Friday, July 10, 2009

Calvin in Worms and Luther

8 July, 2009. After breakfast we boarded the coach for Worms and Heidelberg praying together and singing “I greet thee who my sure Redeemer art.” When an hour and twenty minutes later we arrived in Worms, I attempted to put Luther and Calvin in context at the excellent Reformation Monument, the only statue, of which I am aware, that has ever been construct or composed like a hymn. We sang Luther’s great “A Mighty Fortress is our God,” later the chimes of a nearby church echoed Luther’s enduring melody, Ein Feste Berg. I read portions of letters Calvin wrote, first to his friend Melanchthon and the only one he wrote to Luther himself. “In the Church we must always be upon our guard, lest we pay too great a deference to men. For it is all over with her, when a single individual, be he whosoever you please, has more authority than all the rest.” Perceptive words from the quintessentially humble giant of the Reformation himself.

April, 1521, Luther arrived in Worms in answer to an imperial summons. The diet (court) convened at the bishop’s palace, now a garden near the southeast corner of the Romanesque cathedral, built between 1125-1181. We talked about the interplay of Frederick the Elector of Saxony, Luther’s patron, and the role of Phillip of Hesse in supporting the progress of reformation in the vast and disunified German dukedoms. Here Luther took his memorable stand before the young emperor, Charles V, who declared him a heretic, rendered variously, “Unless convinced by Holy Scripture and clear reason, my conscience is captive to the Word of God, I will not and cannot recant. God help me, here I stand, I can do no otherwise.” From Worms, Frederic the Wise, wisely wisked Luther away to the Wartburg Castle and safety. In his year of exile, Luther translated the German New Testament, wrote a German catechism, wrote hymns, worked on sorting out the order of Lutheran worship, and more—a good year’s work!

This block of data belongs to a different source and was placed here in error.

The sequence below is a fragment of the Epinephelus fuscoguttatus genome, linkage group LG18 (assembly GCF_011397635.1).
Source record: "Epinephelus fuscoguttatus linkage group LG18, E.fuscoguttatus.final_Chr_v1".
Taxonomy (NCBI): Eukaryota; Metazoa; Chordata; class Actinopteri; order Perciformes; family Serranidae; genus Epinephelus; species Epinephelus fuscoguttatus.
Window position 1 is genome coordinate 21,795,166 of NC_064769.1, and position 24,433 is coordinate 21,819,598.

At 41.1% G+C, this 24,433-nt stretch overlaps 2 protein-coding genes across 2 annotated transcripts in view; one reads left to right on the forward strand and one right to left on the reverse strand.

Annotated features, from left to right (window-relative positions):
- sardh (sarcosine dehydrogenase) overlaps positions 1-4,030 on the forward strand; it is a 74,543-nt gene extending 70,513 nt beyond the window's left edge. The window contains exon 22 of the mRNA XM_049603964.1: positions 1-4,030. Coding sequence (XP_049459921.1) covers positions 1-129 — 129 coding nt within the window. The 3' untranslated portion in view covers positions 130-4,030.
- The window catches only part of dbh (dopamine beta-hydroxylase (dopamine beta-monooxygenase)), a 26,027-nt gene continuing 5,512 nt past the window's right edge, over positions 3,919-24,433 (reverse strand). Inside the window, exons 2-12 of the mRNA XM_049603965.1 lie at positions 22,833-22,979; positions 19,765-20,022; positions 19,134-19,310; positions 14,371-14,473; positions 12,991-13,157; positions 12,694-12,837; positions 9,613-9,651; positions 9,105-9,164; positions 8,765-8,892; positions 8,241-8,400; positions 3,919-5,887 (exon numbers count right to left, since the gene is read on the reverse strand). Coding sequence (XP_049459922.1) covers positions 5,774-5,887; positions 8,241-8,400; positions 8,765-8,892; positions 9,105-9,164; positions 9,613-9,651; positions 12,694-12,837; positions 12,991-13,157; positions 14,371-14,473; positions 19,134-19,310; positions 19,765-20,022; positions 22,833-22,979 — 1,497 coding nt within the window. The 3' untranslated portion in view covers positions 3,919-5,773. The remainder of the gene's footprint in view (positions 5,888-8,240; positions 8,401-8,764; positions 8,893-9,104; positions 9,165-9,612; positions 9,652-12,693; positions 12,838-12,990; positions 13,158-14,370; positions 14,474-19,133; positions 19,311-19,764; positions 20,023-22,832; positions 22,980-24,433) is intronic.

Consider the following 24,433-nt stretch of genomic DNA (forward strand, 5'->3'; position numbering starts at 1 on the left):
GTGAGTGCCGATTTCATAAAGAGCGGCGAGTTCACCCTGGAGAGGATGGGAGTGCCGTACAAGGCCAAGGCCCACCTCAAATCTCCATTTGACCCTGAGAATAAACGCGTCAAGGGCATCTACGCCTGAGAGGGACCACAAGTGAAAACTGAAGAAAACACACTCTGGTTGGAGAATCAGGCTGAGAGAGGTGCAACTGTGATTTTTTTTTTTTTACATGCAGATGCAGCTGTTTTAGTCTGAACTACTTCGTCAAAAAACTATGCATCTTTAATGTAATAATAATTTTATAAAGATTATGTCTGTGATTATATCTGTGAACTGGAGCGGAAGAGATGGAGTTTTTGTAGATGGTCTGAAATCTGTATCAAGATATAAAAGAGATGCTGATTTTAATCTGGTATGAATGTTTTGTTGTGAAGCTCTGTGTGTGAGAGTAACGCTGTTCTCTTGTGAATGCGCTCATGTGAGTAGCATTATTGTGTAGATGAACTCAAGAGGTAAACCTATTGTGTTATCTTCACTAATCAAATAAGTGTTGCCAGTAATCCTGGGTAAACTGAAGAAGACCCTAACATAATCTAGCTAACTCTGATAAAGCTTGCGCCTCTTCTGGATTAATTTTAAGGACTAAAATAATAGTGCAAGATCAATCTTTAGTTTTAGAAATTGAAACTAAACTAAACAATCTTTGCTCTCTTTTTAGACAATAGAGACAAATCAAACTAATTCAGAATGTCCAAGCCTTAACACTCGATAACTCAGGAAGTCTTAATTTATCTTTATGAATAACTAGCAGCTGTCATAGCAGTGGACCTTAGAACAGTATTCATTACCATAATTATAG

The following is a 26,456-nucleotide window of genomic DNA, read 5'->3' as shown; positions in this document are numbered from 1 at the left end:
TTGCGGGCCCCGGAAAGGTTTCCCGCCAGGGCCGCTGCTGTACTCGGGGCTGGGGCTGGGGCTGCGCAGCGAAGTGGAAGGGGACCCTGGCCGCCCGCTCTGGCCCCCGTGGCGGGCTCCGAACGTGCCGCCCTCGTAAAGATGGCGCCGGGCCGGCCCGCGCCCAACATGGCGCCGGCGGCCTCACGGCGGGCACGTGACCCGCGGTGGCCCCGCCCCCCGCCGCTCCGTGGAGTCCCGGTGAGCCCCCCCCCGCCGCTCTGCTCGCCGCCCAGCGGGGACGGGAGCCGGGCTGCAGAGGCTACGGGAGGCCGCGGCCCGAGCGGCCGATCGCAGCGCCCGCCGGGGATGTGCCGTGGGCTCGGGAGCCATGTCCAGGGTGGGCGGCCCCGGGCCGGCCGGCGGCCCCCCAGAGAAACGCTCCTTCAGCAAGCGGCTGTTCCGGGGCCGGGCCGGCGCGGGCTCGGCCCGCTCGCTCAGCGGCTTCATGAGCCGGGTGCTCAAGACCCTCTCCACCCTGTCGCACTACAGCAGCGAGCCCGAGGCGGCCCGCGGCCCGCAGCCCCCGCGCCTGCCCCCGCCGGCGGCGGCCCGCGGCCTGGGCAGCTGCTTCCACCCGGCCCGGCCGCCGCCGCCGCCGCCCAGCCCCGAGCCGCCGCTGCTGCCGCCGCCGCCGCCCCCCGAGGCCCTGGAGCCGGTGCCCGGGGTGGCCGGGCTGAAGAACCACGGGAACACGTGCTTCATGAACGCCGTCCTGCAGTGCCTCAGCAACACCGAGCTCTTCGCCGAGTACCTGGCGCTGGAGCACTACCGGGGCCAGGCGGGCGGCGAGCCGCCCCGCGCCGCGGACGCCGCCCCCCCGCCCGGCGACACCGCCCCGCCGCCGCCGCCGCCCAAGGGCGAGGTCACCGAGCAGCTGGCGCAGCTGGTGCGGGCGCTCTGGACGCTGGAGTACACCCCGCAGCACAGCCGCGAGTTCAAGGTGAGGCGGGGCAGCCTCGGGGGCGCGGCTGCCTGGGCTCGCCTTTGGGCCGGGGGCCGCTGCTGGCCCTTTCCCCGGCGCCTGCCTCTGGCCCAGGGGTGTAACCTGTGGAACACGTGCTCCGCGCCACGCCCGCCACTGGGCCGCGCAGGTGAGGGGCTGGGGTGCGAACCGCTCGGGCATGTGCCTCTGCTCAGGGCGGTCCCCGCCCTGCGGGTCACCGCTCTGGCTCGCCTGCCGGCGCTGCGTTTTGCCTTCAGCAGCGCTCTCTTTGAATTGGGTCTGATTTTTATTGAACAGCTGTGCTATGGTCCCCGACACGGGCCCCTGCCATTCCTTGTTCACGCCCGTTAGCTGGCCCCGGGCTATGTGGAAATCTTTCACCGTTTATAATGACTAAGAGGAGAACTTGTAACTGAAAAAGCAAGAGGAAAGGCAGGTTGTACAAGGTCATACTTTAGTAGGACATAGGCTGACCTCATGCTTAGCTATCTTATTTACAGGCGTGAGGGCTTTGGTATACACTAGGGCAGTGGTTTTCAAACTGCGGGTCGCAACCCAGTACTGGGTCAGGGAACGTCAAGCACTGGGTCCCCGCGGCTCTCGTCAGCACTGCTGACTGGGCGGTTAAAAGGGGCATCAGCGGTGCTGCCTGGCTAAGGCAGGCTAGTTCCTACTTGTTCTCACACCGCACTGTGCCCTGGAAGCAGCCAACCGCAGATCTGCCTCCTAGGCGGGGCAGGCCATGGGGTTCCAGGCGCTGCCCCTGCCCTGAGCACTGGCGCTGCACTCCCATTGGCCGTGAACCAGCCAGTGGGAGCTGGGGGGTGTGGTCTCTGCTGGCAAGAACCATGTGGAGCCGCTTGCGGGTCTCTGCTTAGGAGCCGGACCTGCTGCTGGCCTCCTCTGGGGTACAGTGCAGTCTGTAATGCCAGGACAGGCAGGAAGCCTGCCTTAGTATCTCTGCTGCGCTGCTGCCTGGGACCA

Lest some imagine this is Luther and German Reformation territory and so why visit it on the Calvin at 500 Tour, let me explain. While preaching and teaching in Strasbourg from 1538-1541, Calvin was made a delegate of the city and sent on her and the Gospel’s behalf to the city of Worms. The monument includes a large round relief of Calvin at the feet of Luther and to his left. Forerunners of Reformation, Hus, Savonarola, Waldo, and Wycliffe, are depicted in seated bronze surrounding Luther. Madgeburg weeping is a sobering symbolic statue of a grieving woman, reminiscent of the horrors of 1631 when HRE troops forced 3,500, mostly women and children, into the parish church and set it aflame, tossing live infants into the inferno through the stained glass windows.

After some of us visited the Maguskirke, near the cathedral, the oldest Lutheran protestant congregation at least in this region of Germany (already preaching justification by faith before Luther arrived in 1521), we had a bite of lunch and set of to Heidelberg.

No comments:

Post a Comment